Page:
London Film Festival 2012: Zaytoun Review
Israeli filmmaker Eran Riklis’ (The Human Resources Manager) latest feature, Zaytoun, captures our attention right from its opening shots, undeniably…
Israeli filmmaker Eran Riklis’ (The Human Resources Manager) latest feature, Zaytoun, captures our attention right from its opening shots, undeniably striking from a visual perspective, with some scintillating, lengthy takes conveying the desolate, war-torn Beirut. This is a film primarily pre-occupied with families both present and past – particularly that of a precocious young refugee, Fahed (Abdallah El Akal), longing to return to his homestead – yet Riklis is also unafraid to brazenly depict the savagery leading up to Israel’s eventual invasion of Lebanon.
Fahed uneasily bonds with Yoni (Stephen Dorff), an Israeli fighter pilot who crash-lands in Beirut and is captured by the Palestine Liberation Organisation, to which Fahed tacitly belongs. While it’s unquestionably nice to see Dorff in something that’s not straight-to-video for the first time in a while, and he certainly does well enough as one half of the central odd couple, each ultimately bound to the other by a need to survive, and a mutual loss of fathers long before their time. However, there’s no denying the predictability of the premise and its themes; of course, we’re all different but we’re all the same, and why can’t we all just get along? It’s a nice enough sentiment, if by this point a little trite.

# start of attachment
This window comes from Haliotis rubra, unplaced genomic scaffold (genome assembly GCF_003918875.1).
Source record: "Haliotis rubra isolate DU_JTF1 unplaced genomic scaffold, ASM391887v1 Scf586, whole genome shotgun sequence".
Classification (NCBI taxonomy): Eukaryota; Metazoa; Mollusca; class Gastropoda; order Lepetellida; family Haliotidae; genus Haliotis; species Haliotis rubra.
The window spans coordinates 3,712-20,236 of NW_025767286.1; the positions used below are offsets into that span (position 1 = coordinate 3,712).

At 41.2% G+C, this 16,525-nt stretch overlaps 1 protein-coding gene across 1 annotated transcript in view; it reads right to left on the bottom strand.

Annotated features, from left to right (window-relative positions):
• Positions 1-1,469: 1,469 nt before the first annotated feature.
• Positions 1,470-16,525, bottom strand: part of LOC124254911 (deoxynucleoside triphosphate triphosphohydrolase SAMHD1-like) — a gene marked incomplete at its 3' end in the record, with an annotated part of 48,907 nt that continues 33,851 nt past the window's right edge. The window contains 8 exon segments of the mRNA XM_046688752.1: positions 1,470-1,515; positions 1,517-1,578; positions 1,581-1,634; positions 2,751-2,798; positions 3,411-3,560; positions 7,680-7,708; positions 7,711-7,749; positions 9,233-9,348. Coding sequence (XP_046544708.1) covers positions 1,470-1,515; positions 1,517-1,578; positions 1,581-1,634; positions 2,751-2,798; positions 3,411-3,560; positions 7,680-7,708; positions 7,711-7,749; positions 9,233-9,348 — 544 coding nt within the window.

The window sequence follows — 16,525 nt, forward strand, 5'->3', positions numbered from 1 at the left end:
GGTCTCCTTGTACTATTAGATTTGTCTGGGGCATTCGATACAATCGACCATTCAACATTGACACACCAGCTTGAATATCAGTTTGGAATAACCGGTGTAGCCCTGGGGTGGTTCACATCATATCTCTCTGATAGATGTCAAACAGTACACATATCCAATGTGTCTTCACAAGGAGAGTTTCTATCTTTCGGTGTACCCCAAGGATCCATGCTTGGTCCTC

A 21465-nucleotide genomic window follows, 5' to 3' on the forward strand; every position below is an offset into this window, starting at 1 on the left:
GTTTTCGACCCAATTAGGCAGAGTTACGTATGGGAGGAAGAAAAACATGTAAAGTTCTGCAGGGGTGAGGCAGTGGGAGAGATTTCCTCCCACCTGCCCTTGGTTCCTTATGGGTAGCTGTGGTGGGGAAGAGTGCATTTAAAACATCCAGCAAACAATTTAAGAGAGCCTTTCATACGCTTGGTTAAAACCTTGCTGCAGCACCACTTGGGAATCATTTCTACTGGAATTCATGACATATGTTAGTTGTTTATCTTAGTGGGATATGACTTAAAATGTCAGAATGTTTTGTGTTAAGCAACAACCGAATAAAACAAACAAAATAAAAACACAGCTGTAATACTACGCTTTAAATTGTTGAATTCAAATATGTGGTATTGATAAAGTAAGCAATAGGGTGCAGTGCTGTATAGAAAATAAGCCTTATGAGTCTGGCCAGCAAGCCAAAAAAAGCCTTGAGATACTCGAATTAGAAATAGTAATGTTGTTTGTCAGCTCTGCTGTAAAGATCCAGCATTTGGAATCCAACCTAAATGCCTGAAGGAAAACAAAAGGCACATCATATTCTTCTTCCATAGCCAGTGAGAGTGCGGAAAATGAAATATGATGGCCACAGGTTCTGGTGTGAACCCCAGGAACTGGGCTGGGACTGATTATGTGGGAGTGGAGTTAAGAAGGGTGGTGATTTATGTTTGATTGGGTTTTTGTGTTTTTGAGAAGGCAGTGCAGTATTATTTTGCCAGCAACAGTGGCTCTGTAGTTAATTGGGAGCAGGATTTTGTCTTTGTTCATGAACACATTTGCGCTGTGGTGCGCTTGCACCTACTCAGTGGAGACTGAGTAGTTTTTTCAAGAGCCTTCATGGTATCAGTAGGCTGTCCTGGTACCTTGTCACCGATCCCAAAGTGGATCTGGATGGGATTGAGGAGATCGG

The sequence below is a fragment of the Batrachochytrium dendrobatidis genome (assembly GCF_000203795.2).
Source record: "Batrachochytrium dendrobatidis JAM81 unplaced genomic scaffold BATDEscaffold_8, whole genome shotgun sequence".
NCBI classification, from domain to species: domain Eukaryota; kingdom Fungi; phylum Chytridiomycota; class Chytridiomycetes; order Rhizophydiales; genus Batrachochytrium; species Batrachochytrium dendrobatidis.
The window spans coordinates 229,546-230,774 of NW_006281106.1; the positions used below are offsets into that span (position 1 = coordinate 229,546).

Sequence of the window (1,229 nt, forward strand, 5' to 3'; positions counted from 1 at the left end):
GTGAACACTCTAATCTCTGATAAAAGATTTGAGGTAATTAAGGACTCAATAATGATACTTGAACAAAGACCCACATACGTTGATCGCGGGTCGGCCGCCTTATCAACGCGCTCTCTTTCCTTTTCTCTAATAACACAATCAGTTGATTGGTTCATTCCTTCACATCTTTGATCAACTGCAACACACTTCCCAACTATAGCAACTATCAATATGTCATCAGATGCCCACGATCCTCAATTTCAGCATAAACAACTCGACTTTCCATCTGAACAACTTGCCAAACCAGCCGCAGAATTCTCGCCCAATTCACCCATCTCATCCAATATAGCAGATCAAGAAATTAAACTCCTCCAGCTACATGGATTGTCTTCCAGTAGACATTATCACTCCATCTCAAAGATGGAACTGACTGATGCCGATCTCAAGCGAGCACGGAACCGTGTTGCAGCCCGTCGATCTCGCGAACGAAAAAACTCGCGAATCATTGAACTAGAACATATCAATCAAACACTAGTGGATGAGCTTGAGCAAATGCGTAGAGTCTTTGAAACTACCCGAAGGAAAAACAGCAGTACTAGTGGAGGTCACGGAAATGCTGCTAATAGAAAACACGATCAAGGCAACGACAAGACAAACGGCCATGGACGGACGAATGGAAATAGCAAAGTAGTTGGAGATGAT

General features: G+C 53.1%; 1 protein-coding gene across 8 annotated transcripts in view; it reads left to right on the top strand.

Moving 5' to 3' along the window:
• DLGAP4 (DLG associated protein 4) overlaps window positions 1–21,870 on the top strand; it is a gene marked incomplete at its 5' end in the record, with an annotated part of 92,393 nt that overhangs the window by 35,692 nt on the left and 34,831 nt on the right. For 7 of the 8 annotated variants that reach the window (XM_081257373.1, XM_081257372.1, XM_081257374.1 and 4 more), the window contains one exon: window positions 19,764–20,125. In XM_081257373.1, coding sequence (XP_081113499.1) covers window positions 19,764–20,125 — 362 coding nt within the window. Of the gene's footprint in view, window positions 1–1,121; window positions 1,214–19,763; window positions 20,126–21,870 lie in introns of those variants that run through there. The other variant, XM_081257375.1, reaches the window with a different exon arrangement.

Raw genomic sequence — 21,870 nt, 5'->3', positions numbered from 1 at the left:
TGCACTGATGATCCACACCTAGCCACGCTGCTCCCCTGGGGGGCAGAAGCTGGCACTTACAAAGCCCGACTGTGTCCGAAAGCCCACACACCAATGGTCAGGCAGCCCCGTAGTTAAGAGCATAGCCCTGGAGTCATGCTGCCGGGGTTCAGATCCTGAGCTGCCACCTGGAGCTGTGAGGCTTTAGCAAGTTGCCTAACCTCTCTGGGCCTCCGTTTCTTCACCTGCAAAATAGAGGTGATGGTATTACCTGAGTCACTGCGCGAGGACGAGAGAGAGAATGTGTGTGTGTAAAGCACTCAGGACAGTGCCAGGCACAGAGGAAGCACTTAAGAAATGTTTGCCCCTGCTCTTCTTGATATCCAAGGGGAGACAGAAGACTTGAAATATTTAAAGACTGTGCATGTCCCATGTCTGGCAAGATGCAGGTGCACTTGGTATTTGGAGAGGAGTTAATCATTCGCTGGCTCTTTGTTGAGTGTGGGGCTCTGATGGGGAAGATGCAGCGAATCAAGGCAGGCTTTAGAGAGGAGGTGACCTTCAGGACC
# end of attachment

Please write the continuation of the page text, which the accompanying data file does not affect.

Further problematically, there’s not a lot of suspense despite the viscerally fraught situation; even when children are shot – and worse – Riklis’ end product can’t help but feel thoroughly vacuum-sealed. Though the loss of innocence amid mortar shells and gunfire is palpable, this is far more a testament to young El Akal’s impressive performance than the script. Where is the emotional charge? Rather, Riklis wastes too much time on broad, goofy comedy, such as a cab driver who can’t help but play The Bee Gees’ “Stayin’ Alive” at every turn.
As a result the film – much like Yoni after he is unceremoniously shot in the ass by Fahed – limps along only half-way pointedly, stumbling to an inevitable if drawn-out conclusion. The odd couple story is a nice concept – and after Dorff’s strong work opposite Elle Fanning in 2010’s Somewhere, he’s given another talented youngster to verbally spar with – yet the countless silly elements eschew the unique take on the road movie and drag us out of things rather than pull us in with comic warmth.
Male bonding – especially that between a man and child who are not related – is certainly an area with plenty of terrain left to explore, yet aside from a handful of quietly resonant moments – namely a bit of competitive shooting at an abandoned amusement park – it all feels a little piecemeal and hollow. That the film shifts tone between its emotional sweetness and its eagerness to thrill – note a minefield jaunt late in the game – is surely daring, it’s ultimately not particularly well-leavened. It all builds to a hopelessly distended – if unquestionably well-intended – climax that will test the audience’s patience for what is a sweet story dragged too far through the mud.
A pedestrian script stifles a promising concept, in spite of solid performances.